Johnson & Johnson’s cancer combo of amivantamab and lazertinib spurred a response in 36% of patients with a difficult type of non-small cell lung cancer (NSCLC) that has relapsed, a result the healthcare giant says could position the therapy as an alternative to tough-to-tolerate chemotherapy.
The 45 patients also saw the response last for an average of 9.6 months in the trial called Chrysalis, which examined chemotherapy-naïve epidermal growth factor receptor (EGFR) mutant NSCLC that has relapsed after taking AstraZeneca’s Tagrisso (osimertinib).
Updated data from the Chrysalis trial are slated to be presented at the virtual American Society of Clinical Oncology meeting in June.
Tagrisso, a tyrosine kinase inhibitor (TKI), has become a useful treatment for EGFR-mutated lung cancer and the standard of care, but patients often develop resistance to this type of drug over time. Lazertinib is also a TKI, while amivantamab is a bispecific antibody that targets EGFR and MET mutations.
J&J is hoping that paired together, the two treatments can provide a bit more quality time for patients with this difficult-to-treat cancer.
Patients whose disease stops responding to Tagrisso have few options to turn to, according to Craig Tendler, VP of oncology and clinical development and global medical affairs at J&J’s pharma-focused Janssen unit.
“We think it’s a very large segment of patients and a group that we hope to impact in a very positive way and improve their long-term outcomes with a tolerable regimen, and one that has a very favorable benefit-risk profile,” Tendler said in an interview.
Data from the newly analyzed cohort has begun to tease out which patients might be able to skip chemotherapy and just take the combo, Tendler said.
When the group was narrowed down through genetic testing to the 17 patients who had resistance mechanisms, the response rate rose to 47%. Patients without the resistance biomarker had a 30% response.
Amivantamab and lazertinib did not raise any significant safety concerns, whereas the standard of care chemotherapy can be a difficult road for patients.
“These durable responses are really beginning to suggest that they can have a targeted therapy option with better tolerability,” Tendler said.
Data from Chrysalis and the genetic testing information prompted Janssen to launch two new trials of the combo. The company’s goal is to improve outcomes compared to chemotherapy alone and further fine-tune the genetic testing to define the patients most likely to respond.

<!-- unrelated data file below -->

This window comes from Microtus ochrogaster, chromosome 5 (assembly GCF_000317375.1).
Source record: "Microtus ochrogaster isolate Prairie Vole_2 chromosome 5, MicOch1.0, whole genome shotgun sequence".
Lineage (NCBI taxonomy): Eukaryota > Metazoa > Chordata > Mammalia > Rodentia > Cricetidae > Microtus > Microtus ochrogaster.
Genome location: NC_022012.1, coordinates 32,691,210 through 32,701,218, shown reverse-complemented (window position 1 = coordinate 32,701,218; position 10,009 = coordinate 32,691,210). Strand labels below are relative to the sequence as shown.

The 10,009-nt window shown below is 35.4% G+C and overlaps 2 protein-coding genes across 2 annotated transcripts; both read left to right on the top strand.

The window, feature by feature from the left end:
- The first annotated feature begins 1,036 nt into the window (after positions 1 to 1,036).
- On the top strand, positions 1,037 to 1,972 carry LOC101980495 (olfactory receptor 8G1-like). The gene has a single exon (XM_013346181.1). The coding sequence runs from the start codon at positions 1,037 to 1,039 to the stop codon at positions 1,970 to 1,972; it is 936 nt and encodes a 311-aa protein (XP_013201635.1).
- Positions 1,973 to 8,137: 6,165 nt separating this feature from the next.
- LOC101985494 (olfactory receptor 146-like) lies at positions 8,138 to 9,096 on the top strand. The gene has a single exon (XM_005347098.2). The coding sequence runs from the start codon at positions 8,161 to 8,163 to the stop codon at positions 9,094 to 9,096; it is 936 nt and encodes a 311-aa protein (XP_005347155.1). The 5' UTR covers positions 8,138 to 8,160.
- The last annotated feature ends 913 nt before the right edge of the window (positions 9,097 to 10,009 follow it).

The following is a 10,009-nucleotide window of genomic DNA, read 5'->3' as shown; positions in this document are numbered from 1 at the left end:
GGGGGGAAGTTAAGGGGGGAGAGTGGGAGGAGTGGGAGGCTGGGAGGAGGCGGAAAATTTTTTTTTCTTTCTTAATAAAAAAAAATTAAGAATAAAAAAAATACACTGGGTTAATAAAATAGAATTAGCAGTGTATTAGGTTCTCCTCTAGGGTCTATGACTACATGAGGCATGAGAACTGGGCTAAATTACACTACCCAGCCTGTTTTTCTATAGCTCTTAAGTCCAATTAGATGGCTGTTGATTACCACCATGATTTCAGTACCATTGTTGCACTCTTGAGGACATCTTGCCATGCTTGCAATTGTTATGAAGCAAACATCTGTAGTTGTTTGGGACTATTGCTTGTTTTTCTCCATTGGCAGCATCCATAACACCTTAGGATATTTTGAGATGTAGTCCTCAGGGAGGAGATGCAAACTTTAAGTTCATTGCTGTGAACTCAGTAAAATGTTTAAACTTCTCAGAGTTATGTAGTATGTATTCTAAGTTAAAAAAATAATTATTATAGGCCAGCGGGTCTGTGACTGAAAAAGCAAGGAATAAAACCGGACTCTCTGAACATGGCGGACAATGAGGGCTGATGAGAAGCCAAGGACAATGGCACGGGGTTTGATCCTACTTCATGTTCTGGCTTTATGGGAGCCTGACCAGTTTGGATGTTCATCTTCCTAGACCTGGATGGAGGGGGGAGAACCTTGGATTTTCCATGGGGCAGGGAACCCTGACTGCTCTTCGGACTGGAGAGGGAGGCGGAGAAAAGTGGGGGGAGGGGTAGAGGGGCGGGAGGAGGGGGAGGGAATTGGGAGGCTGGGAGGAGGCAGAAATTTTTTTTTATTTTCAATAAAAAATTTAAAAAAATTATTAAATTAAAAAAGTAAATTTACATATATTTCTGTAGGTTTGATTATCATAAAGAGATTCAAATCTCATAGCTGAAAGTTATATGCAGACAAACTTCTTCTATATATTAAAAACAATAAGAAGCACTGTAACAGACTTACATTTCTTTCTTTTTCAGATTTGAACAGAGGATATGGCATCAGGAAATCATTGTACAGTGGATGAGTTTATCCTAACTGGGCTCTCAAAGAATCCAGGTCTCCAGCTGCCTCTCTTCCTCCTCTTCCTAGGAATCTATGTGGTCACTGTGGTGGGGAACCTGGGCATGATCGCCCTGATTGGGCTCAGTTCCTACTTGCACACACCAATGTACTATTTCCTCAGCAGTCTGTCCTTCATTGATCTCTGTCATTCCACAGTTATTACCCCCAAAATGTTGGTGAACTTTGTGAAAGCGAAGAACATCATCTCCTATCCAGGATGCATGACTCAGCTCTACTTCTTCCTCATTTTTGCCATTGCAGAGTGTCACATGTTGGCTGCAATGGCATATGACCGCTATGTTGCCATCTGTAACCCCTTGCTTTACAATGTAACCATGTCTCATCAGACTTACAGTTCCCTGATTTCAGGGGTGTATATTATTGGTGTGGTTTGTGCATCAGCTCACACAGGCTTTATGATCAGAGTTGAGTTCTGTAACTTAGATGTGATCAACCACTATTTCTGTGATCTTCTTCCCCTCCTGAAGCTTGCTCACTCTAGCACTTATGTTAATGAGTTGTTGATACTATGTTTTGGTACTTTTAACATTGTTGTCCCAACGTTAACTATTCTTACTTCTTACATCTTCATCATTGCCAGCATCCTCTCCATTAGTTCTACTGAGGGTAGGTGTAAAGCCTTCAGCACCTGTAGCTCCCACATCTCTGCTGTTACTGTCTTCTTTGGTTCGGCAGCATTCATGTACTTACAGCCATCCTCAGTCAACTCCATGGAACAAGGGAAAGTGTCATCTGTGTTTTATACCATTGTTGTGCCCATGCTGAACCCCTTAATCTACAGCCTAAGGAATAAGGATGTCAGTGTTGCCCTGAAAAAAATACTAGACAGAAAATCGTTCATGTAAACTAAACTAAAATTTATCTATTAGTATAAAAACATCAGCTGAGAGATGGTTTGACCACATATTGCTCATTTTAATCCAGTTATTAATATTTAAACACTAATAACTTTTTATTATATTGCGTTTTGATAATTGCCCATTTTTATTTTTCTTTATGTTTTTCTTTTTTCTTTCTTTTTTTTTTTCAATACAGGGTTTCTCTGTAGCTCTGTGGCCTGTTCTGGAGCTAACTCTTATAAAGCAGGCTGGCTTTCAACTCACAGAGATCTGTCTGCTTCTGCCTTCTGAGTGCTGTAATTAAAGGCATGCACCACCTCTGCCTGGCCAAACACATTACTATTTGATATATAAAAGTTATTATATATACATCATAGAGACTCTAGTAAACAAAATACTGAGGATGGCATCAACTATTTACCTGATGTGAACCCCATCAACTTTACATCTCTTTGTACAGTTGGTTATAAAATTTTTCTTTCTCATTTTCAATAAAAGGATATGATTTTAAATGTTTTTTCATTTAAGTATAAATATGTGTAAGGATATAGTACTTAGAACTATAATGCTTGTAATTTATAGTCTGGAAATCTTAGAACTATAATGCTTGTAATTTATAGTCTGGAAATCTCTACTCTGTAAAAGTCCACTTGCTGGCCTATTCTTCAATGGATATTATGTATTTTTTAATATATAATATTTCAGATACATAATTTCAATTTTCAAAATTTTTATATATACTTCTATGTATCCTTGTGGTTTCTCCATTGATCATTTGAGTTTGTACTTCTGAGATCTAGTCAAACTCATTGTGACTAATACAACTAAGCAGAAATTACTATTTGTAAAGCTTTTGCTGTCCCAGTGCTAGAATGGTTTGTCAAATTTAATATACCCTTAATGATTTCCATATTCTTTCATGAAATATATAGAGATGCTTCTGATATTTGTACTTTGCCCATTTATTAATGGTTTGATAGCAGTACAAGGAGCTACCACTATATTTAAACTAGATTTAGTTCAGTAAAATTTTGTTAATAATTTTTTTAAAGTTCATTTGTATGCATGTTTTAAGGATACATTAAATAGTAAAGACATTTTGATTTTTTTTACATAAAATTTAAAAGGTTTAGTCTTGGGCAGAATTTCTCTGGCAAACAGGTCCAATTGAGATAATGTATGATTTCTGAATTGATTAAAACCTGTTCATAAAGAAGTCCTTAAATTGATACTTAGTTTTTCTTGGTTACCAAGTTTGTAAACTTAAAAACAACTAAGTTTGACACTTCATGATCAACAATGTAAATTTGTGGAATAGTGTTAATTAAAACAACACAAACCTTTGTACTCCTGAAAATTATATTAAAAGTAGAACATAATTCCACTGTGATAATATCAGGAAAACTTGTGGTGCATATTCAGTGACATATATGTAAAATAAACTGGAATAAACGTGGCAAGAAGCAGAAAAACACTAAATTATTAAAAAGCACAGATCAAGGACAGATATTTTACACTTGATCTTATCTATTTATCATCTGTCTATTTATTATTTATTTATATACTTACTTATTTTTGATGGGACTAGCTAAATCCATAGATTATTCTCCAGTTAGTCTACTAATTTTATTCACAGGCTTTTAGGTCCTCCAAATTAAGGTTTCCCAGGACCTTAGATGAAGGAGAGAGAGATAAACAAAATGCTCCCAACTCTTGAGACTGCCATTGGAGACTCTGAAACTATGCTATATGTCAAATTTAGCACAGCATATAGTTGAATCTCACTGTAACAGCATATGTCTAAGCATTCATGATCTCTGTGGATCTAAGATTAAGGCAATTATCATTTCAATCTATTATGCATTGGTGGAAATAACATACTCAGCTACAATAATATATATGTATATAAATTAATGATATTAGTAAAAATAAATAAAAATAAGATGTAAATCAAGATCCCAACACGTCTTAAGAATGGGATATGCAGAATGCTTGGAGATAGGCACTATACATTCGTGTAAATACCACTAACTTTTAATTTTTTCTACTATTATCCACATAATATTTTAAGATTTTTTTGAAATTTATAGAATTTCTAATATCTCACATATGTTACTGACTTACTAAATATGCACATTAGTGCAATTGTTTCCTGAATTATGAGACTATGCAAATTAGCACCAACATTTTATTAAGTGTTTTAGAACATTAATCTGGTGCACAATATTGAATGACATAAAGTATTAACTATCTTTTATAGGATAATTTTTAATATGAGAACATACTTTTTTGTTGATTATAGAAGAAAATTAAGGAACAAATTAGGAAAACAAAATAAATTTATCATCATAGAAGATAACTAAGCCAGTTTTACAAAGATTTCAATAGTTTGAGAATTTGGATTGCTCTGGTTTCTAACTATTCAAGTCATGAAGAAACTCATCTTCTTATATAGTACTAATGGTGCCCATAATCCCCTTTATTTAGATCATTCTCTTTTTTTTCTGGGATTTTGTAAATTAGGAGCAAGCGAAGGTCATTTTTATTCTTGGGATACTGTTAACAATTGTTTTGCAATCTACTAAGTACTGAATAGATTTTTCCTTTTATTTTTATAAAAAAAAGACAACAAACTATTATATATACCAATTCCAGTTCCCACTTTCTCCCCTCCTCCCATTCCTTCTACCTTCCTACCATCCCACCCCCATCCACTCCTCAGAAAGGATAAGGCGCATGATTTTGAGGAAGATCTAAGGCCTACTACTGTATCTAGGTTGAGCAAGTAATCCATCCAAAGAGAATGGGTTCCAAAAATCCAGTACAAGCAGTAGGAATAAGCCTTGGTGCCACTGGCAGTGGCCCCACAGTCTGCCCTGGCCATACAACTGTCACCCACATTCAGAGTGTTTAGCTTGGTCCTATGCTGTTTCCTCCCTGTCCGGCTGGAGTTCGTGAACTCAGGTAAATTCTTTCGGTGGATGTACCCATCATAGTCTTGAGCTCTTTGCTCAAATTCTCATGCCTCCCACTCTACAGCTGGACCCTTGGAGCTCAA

“We’re very excited to have the organizational commitment and some very promising drugs in this setting to address this unmet need,” Tendler said.
Tagrisso is a major blockbuster drug for AstraZeneca, bringing in $4.33 billion in 2020 and collecting indications in NSCLC since its approval in 2015. An estimated 235,760 adults in the U.S. are expected to be diagnosed with NSCLC this year.
Janssen is hoping to slice off more and more of that market with upcoming trials. The combination is going head-to-head with Tagrisso as a first in line treatment for patients with advanced NSCLC whose tumors harbored EGFR or MET mutations. Tendler said the amivantamab and lazertinib combo was teed up for the showdown after 100% of patients responded in an early trial, a response that has proven durable.
“That provided a very strong clinical rationale and justification for going right into the frontline setting and the tolerability again was very, very good,” he said. “Based upon those two pieces of evidence, we felt that the best place to test the combination and really to measure it against the standard of care osimertinib was really in the frontline setting.”
Janssen is already seeking approval for amivantamab alone in patients with metastatic NSCLC with EGFR exon 20 insertion mutations whose disease has progressed on or after platinum-based chemotherapy. The FDA decision is expected in the next few months, Tendler said.
Should the treatment be approved, it would mark a first for this patient population. Many patients have already had access to the drug under a compassionate use program, according to Tendler.
Amivantamab is the subject of five trials at the moment, with Janssen positioning the therapy as a major player in lung cancer. Tendler said Janssen is considering other tumor types that may benefit from the therapy as well.